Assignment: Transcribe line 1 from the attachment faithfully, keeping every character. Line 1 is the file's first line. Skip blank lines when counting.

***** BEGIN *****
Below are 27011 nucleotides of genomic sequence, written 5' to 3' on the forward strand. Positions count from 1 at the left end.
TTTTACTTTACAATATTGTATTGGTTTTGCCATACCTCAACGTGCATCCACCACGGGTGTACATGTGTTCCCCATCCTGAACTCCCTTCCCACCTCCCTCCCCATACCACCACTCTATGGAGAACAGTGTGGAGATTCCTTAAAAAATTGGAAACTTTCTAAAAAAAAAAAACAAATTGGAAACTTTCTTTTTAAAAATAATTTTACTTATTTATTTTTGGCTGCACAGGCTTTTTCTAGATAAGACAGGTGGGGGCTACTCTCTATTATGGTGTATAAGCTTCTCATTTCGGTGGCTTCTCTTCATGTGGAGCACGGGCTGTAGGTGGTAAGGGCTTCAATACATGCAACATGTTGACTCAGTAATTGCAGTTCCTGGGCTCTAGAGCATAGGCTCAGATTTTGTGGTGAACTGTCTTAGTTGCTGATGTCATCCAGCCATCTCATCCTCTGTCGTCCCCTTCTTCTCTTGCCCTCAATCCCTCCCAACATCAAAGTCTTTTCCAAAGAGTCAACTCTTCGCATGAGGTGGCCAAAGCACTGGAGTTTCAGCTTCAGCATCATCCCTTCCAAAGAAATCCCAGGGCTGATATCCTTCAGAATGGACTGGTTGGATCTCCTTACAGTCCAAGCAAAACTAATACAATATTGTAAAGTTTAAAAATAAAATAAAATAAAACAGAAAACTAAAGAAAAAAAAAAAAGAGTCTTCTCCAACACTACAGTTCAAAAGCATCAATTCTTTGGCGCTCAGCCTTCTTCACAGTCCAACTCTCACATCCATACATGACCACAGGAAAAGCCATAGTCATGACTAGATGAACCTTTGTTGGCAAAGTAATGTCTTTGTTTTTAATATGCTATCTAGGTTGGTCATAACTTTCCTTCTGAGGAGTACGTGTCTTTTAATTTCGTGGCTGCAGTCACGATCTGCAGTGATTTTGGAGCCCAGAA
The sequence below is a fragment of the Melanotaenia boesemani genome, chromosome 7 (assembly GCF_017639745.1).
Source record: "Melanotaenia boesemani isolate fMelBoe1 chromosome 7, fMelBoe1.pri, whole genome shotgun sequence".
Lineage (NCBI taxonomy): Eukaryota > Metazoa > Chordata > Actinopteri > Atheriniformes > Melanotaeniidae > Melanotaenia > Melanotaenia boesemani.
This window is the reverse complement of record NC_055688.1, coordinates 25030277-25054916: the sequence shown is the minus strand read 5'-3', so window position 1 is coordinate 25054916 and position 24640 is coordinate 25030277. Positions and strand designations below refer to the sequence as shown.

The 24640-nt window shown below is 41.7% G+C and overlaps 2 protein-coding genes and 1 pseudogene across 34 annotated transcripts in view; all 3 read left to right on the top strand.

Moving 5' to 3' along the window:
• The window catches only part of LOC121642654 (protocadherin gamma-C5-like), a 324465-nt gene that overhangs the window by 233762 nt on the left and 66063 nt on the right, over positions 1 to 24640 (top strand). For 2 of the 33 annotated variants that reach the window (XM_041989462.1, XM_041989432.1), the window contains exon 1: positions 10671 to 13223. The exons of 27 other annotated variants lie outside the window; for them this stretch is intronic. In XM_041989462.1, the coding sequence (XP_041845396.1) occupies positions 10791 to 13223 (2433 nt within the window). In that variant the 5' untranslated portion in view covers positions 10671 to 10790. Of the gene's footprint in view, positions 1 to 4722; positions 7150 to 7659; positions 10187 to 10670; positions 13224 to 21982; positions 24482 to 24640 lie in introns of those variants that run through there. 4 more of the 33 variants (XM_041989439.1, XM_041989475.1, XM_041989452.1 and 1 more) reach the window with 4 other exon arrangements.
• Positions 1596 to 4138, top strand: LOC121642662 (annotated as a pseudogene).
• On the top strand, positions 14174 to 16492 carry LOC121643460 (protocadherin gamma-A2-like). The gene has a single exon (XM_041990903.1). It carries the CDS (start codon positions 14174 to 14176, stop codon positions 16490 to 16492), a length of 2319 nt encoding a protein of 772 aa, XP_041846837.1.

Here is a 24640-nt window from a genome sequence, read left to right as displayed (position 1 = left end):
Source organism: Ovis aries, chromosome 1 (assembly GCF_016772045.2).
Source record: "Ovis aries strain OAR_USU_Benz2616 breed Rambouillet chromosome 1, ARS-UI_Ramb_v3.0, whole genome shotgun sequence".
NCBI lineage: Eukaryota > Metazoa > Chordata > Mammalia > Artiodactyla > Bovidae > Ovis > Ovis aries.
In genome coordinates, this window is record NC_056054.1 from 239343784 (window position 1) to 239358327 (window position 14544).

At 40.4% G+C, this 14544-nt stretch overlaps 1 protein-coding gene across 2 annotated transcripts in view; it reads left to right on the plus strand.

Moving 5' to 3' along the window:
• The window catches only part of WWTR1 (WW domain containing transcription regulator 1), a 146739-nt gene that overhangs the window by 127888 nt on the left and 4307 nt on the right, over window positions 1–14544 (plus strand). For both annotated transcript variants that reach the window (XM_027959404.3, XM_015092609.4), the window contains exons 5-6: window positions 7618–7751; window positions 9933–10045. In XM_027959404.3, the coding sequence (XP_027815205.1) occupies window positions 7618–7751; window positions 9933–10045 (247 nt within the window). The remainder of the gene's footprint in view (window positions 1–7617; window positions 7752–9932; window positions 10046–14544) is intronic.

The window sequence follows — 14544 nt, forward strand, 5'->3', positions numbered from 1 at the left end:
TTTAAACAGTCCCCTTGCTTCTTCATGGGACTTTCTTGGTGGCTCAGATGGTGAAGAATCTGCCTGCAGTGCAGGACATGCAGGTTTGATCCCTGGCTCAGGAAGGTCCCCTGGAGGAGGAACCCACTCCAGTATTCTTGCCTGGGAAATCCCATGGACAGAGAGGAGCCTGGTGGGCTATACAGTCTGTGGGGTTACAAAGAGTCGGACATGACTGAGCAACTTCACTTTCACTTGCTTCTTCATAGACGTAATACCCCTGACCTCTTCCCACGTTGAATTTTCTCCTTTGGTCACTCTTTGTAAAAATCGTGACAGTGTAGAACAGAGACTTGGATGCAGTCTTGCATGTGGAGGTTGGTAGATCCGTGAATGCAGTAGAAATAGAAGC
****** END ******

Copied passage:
Below are 27011 nucleotides of genomic sequence, written 5' to 3' on the forward strand. Positions count from 1 at the left end.